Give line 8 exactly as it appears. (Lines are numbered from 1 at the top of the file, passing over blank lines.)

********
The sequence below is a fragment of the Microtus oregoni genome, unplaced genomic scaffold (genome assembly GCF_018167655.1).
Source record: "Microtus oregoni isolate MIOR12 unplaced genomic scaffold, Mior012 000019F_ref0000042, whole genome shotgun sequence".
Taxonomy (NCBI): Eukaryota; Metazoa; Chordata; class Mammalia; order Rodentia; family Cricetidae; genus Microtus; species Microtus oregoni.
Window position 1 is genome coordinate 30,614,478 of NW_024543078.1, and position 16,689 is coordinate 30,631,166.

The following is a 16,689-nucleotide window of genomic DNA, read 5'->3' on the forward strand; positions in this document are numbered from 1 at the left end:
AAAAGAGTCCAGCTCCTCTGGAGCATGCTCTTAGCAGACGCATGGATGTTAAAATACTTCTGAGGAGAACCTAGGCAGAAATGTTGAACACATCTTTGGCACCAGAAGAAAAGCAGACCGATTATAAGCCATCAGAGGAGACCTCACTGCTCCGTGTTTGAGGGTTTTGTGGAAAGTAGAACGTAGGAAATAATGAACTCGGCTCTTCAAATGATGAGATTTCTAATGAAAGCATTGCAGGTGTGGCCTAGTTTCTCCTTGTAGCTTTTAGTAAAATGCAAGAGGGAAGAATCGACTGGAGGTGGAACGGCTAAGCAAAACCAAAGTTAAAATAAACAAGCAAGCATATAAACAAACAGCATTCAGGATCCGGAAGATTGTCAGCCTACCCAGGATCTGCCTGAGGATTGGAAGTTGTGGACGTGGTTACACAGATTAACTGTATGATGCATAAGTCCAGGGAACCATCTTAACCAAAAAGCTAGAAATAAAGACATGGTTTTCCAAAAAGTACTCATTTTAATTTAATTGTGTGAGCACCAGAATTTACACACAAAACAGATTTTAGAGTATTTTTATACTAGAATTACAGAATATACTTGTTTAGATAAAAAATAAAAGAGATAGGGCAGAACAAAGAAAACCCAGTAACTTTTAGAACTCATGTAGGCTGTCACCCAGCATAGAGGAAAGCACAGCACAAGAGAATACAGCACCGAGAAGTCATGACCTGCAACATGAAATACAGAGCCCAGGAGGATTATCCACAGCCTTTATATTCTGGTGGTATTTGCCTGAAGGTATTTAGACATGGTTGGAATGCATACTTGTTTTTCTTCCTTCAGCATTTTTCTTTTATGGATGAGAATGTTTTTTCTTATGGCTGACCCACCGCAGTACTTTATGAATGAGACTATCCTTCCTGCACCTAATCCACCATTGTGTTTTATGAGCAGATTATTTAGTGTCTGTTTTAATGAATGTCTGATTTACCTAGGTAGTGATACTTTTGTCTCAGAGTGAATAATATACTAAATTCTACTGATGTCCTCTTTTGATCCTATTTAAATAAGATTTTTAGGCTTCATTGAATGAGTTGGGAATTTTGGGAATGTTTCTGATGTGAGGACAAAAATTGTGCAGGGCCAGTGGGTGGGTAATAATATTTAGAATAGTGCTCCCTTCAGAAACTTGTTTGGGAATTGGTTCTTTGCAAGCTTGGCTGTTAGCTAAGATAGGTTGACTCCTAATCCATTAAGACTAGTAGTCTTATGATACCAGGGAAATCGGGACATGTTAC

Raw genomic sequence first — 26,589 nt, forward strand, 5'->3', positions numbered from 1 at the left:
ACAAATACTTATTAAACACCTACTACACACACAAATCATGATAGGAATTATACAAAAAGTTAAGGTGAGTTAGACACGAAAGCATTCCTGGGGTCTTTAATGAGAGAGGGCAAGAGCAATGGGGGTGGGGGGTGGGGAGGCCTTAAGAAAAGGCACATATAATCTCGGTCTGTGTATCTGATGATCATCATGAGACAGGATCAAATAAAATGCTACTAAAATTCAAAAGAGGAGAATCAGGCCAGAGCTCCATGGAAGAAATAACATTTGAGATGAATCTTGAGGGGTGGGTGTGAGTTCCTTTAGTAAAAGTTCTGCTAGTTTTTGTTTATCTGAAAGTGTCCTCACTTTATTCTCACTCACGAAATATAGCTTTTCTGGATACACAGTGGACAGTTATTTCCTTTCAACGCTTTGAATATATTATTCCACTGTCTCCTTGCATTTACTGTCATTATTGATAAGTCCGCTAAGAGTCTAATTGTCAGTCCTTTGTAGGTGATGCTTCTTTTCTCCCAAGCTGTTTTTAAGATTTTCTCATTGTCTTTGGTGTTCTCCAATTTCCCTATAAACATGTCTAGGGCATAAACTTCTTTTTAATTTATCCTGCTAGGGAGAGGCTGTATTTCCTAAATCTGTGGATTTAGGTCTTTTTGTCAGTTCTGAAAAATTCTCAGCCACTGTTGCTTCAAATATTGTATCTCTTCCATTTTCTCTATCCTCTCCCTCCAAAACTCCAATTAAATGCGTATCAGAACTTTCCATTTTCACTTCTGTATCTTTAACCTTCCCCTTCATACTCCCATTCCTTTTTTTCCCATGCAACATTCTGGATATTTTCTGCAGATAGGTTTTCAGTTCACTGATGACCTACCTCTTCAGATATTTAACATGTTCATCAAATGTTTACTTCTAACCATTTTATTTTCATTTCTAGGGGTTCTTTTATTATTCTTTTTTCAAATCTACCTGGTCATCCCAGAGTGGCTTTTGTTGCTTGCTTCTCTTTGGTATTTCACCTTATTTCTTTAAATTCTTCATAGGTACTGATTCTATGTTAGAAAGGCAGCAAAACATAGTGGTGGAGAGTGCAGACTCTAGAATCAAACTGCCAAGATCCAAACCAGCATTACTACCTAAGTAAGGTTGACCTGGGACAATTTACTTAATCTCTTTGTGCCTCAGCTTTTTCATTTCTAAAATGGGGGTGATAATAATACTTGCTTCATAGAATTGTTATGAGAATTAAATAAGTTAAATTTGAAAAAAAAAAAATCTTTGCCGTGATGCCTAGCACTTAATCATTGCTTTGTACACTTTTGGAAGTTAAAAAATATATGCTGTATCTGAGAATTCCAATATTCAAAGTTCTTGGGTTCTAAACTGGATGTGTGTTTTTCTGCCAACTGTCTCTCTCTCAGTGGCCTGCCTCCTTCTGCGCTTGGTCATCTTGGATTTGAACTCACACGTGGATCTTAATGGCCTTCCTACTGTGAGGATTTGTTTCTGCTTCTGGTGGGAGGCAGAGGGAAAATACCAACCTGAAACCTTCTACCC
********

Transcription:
ACAAATACTTATTAAACACCTACTACACACACAAATCATGATAGGAATTATACAAAAAGTTAAGGTGAGTTAGACACGAAAGCATTCCTGGGGTCTTTAATGAGAGAGGGCAAGAGCAATGGGGGTGGGGGGTGGGGAGGCCTTAAGAAAAGGCACATATAATCTCGGTCTGTGTATCTGATGATCATCATGAGACAGGATCAAATAAAATGCTACTAAAATTCAAAAGAGGAGAATCAGGCCAGAGCTCCATGGAAGAAATAACATTTGAGATGAATCTTGAGGGGTGGGTGTGAGTTCCTTTAGTAAAAGTTCTGCTAGTTTTTGTTTATCTGAAAGTGTCCTCACTTTATTCTCACTCACGAAATATAGCTTTTCTGGATACACAGTGGACAGTTATTTCCTTTCAACGCTTTGAATATATTATTCCACTGTCTCCTTGCATTTACTGTCATTATTGATAAGTCCGCTAAGAGTCTAATTGTCAGTCCTTTGTAGGTGATGCTTCTTTTCTCCCAAGCTGTTTTTAAGATTTTCTCATTGTCTTTGGTGTTCTCCAATTTCCCTATAAACATGTCTAGGGCATAAACTTCTTTTTAATTTATCCTGCTAGGGAGAGGCTGTATTTCCTAAATCTGTGGATTTAGGTCTTTTTGTCAGTTCTGAAAAATTCTCAGCCACTGTTGCTTCAAATATTGTATCTCTTCCATTTTCTCTATCCTCTCCCTCCAAAACTCCAATTAAATGCGTATCAGAACTTTCCATTTTCACTTCTGTATCTTTAACCTTCCCCTTCATACTCCCATTCCTTTTTTTCCCATGCAACATTCTGGATATTTTCTGCAGATAGGTTTTCAGTTCACTGATGACCTACCTCTTCAGATATTTAACATGTTCATCAAATGTTTACTTCTAACCATTTTATTTTCATTTCTAGGGGTTCTTTTATTATTCTTTTTTCAAATCTACCTGGTCATCCCAGAGTGGCTTTTGTTGCTTGCTTCTCTTTGGTATTTCACCTTATTTCTTTAAATTCTTCATAGGTACTGATTCTATGTTAGAAAGGCAGCAAAACATAGTGGTGGAGAGTGCAGACTCTAGAATCAAACTGCCAAGATCCAAACCAGCATTACTACCTAAGTAAGGTTGACCTGGGACAATTTACTTAATCTCTTTGTGCCTCAGCTTTTTCATTTCTAAAATGGGGGTGATAATAATACTTGCTTCATAGAATTGTTATGAGAATTAAATAAGTTAAATTTGAAAAAAAAAAAATCTTTGCCGTGATGCCTAGCACTTAATCATTGCTTTGTACACTTTTGGAAGTTAAAAAATATATGCTGTATCTGAGAATTCCAATATTCAAAGTTCTTGGGTTCTAAACTGGATGTGTGTTTTTCTGCCAACTGTCTCTCTCTCAGTGGCCTGCCTCCTTCTGCGCTTGGTCATCTTGGATTTGAACTCACACGTGGATCTTAATGGCCTTCCTACTGTGAGGATTTGTTTCTGCTTCTGGTGGGAGGCAGAGGGAAAATACCAACCTGAAACCTTCTACCC